Friday, February 5, 2016
1012 C Street  •  Floresville, TX 78114  •  Phone: 830-216-4519  •  Fax: 830-393-3219  • 

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Lost & Found


VideoMissing: Male Boxer, since evening of Jan. 4, Hwy. 97 West, rear of Promised Land Creamery, $500 REWARD. Call 830-391-2240 with information.
Lost: Female German Shepherd, 2 years old, pink collar. Lost from Hickory Hill/Great Oaks area off FM539, La Vernia on Thurs. Feb. 4 Reward! (830) 947-3465
Lost: Male Red Nose Pit Bull, "Chevy," wearing an orange collar, friendly, last seen on County Road 403. 830-477-6511 or 830-534-9094.
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Help Wanted

Sign maker/Installer, no experience necessary, will train, must have reliable transportation, valid driver license, ability to lift 50-70 pounds, must be able to work indoors and outdoors.  Apply in person at Photographs by Jim/Eagle Ford Signs, 1013 C. Street, Floresville. No Phone Calls.
The City of Floresville is currently accepting applications for the following position: ANIMAL CONTROL OFFICER PART-TIME. A complete job description and application form may be obtained at City Hall, 1120 D Street, Floresville, Texas 78114, Monday – Friday, 8:00 A.M. – 5:00 P.M.; or Floresville website, www.cityoffloresville.org. Deadline to submit application is 5:00 PM on February 5, 2016. The City of Floresville is an equal opportunity employer and does not discriminate based on race, color, religion, sex, nationality, related medical condition or handicap.
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Agriculture Today


Groups unite as Farm Bill stalls




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November 27, 2013 | 3,508 views | Post a comment

More than 250 organizations, including the American Farm Bureau Federation, sent a letter Oct. 29 to U.S. House and Senate Agriculture Committee members and leadership advocating passage of a five-year farm bill as soon as possible.

According to an Oct. 29 American Farm Bureau Federation press release, the groups are urging Congress to move forward on a unified farm bill that preserves a five-year authorization for all programs, while continuing the partnership between the nutrition and farm communities.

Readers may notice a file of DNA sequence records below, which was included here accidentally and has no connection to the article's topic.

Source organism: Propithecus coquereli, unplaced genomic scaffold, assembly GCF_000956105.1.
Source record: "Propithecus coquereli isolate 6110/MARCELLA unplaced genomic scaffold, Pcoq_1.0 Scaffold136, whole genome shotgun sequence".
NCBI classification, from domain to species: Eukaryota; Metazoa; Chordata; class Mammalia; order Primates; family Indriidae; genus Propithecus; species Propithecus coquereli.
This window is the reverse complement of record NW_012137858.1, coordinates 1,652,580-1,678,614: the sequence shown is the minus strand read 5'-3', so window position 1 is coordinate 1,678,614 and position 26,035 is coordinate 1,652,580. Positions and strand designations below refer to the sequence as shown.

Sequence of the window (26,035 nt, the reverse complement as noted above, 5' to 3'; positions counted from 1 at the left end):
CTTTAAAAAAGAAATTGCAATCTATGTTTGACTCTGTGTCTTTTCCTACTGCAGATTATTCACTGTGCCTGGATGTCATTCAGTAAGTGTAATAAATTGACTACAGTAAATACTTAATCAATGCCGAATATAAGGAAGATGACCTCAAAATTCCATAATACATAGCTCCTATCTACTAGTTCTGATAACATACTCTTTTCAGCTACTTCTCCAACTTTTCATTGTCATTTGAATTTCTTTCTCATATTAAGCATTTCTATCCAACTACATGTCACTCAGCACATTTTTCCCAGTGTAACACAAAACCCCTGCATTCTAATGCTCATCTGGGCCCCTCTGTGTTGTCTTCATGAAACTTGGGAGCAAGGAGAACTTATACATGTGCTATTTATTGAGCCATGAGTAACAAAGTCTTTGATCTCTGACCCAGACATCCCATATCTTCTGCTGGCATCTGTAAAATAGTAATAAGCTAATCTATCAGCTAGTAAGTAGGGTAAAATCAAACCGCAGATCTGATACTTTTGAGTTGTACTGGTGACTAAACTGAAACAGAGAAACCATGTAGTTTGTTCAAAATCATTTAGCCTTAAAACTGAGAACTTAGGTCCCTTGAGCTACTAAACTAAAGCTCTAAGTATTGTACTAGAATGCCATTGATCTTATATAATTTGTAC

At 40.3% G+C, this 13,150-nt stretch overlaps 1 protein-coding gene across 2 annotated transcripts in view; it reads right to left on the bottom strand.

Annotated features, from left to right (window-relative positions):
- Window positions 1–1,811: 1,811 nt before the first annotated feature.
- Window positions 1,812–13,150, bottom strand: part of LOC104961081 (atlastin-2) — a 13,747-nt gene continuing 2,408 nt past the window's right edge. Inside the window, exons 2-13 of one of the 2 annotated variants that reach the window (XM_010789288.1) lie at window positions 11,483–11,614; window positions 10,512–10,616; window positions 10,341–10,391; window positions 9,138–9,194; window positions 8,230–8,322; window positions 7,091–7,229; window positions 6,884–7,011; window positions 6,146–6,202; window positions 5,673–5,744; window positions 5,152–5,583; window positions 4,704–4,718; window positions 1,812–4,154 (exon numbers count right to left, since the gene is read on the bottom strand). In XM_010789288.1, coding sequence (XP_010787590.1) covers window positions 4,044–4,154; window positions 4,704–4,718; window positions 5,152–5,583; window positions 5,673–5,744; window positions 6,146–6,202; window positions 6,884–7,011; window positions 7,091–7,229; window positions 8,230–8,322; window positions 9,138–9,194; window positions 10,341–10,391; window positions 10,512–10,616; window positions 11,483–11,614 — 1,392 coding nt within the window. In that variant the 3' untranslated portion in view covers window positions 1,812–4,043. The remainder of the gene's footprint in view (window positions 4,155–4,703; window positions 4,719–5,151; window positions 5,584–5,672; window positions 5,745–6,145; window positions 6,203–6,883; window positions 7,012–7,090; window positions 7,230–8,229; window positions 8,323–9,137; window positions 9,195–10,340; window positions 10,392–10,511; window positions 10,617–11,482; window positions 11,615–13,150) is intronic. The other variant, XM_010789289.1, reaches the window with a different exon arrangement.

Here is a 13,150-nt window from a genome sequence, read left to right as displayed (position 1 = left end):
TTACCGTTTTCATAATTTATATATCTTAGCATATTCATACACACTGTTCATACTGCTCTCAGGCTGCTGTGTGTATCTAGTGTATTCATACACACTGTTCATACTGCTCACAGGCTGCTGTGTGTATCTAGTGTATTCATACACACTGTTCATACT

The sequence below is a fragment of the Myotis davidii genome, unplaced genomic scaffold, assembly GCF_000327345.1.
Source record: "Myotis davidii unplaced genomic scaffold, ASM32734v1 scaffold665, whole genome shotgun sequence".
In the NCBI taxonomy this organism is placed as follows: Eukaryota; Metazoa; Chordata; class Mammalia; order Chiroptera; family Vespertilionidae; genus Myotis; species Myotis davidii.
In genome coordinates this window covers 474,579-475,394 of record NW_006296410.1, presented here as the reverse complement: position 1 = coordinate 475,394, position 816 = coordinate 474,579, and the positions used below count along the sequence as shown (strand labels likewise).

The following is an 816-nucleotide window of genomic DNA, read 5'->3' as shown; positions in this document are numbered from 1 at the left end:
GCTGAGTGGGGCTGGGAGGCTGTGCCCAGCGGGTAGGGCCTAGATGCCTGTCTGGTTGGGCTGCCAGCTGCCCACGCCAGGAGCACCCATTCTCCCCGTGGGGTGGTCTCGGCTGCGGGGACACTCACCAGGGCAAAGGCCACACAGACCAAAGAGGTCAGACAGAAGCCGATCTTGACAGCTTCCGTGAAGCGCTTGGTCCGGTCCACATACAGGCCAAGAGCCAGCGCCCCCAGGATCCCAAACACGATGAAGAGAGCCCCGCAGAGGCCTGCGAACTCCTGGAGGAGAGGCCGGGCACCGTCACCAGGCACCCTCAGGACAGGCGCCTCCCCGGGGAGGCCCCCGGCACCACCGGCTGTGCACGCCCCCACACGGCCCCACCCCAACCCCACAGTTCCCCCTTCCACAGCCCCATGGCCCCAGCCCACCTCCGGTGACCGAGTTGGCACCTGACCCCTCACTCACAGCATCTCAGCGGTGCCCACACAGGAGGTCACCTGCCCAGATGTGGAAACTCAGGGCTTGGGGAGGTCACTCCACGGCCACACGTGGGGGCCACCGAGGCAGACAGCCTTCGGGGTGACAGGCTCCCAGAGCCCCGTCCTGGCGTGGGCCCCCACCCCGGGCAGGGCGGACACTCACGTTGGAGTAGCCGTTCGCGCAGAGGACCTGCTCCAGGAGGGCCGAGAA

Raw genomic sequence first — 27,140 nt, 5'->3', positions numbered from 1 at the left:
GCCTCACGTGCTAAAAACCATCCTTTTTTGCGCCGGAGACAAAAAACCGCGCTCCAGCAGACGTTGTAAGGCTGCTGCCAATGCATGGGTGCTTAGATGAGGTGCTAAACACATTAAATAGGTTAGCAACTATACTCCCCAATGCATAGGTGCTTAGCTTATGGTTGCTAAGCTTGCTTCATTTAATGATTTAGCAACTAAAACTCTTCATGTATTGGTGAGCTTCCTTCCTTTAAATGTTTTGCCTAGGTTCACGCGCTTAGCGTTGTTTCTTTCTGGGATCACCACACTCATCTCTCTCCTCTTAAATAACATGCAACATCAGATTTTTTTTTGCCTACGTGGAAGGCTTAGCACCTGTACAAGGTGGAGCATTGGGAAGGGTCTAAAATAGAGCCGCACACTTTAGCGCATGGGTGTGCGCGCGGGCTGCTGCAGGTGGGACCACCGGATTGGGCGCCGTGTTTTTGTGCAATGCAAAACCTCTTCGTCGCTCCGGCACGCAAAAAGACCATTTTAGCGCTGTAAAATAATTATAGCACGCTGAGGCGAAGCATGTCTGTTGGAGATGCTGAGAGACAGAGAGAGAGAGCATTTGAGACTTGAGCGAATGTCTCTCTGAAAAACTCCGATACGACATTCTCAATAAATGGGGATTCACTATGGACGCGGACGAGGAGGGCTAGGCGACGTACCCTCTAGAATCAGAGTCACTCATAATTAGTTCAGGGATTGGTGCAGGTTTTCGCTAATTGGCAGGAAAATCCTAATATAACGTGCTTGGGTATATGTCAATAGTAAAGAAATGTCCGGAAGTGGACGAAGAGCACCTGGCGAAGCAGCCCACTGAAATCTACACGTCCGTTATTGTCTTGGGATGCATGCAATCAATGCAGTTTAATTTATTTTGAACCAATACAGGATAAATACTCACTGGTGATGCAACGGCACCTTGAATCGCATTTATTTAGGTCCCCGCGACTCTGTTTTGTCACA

In the letter, the groups cautioned against ending provisions that would reinstate permanent farm law from last century. “For decades, the threat of reinstatement of the long-outdated policies of the 1938 and 1949 acts have served as strong motivation for Congress to enact new farm bills,” said the letter. “Repealing those acts and making the 2013 farm bill commodity title permanent law could make it difficult to generate sufficient political pressure to adjust the commodity safety net provisions should conditions in production agriculture change.”

The groups said they are also concerned that if Title I of the 2013 farm bill is made permanent, other important farm and rural programs covered in other titles would risk not being reauthorized if the bill expires after five years.

“If this should occur and we revert to permanent law, then programs covering conservation, forestry, research, energy, rural development, horticulture, trade, etc., could be left to the will of the appropriations process, likely with limited funding and little opportunity to update or adjust to meet changing needs in agriculture and rural communities,” said the letter.

“We also fear that a farm bill without a meaningful nutrition title will make it difficult, if not impossible, for the House and Senate to reach a bipartisan agreement on a final version that can be signed by the president,” continued the letter.

The letter was sent by organizations representing farmers and ranchers, conservation, rural development, finance, forestry, energy, trade, and crop insurance companies.

“This important legislation supports our nation’s farmers, ranchers, forest owners, food security, natural resources and wildlife habitats, rural communities, and the 16 million Americans whose jobs directly depend on the agriculture industry,” said the letter.
 

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